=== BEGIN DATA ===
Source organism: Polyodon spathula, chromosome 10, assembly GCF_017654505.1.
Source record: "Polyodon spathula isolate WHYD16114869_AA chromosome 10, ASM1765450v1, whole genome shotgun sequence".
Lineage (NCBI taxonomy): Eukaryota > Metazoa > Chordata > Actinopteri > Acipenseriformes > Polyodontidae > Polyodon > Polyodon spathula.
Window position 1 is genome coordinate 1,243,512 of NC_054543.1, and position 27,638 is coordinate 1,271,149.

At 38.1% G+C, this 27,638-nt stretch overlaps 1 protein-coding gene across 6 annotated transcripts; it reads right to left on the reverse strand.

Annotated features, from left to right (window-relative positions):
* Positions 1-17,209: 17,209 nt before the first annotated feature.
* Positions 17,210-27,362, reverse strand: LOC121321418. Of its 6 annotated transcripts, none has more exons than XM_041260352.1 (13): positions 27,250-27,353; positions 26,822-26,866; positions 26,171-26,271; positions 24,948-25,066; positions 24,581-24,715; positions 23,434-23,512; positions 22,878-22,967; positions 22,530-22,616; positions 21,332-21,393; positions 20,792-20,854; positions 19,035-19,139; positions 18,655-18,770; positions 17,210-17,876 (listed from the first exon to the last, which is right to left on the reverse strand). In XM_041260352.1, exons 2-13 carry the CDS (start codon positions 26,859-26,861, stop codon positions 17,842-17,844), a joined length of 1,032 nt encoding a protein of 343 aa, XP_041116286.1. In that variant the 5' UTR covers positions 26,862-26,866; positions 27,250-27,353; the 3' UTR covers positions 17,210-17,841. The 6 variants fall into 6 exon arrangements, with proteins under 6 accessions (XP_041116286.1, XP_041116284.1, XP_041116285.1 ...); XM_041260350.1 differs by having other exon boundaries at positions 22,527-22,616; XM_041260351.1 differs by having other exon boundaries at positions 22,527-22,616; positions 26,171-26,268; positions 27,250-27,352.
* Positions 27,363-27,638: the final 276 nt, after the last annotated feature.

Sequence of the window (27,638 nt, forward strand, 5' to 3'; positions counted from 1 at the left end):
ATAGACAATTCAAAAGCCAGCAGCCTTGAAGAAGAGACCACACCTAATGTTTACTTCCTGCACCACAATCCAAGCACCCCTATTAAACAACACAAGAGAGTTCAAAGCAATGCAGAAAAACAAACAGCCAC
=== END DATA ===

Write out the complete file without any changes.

Source organism: Polyodon spathula, chromosome 10, assembly GCF_017654505.1.
Source record: "Polyodon spathula isolate WHYD16114869_AA chromosome 10, ASM1765450v1, whole genome shotgun sequence".
Lineage (NCBI taxonomy): Eukaryota > Metazoa > Chordata > Actinopteri > Acipenseriformes > Polyodontidae > Polyodon > Polyodon spathula.
Window position 1 is genome coordinate 1,243,512 of NC_054543.1, and position 27,638 is coordinate 1,271,149.

At 38.1% G+C, this 27,638-nt stretch overlaps 1 protein-coding gene across 6 annotated transcripts; it reads right to left on the reverse strand.

Annotated features, from left to right (window-relative positions):
* Positions 1-17,209: 17,209 nt before the first annotated feature.
* Positions 17,210-27,362, reverse strand: LOC121321418. Of its 6 annotated transcripts, none has more exons than XM_041260352.1 (13): positions 27,250-27,353; positions 26,822-26,866; positions 26,171-26,271; positions 24,948-25,066; positions 24,581-24,715; positions 23,434-23,512; positions 22,878-22,967; positions 22,530-22,616; positions 21,332-21,393; positions 20,792-20,854; positions 19,035-19,139; positions 18,655-18,770; positions 17,210-17,876 (listed from the first exon to the last, which is right to left on the reverse strand). In XM_041260352.1, exons 2-13 carry the CDS (start codon positions 26,859-26,861, stop codon positions 17,842-17,844), a joined length of 1,032 nt encoding a protein of 343 aa, XP_041116286.1. In that variant the 5' UTR covers positions 26,862-26,866; positions 27,250-27,353; the 3' UTR covers positions 17,210-17,841. The 6 variants fall into 6 exon arrangements, with proteins under 6 accessions (XP_041116286.1, XP_041116284.1, XP_041116285.1 ...); XM_041260350.1 differs by having other exon boundaries at positions 22,527-22,616; XM_041260351.1 differs by having other exon boundaries at positions 22,527-22,616; positions 26,171-26,268; positions 27,250-27,352.
* Positions 27,363-27,638: the final 276 nt, after the last annotated feature.

Sequence of the window (27,638 nt, forward strand, 5' to 3'; positions counted from 1 at the left end):
ATAGACAATTCAAAAGCCAGCAGCCTTGAAGAAGAGACCACACCTAATGTTTACTTCCTGCACCACAATCCAAGCACCCCTATTAAACAACACAAGAGAGTTCAAAGCAATGCAGAAAAACAAACAGCCAC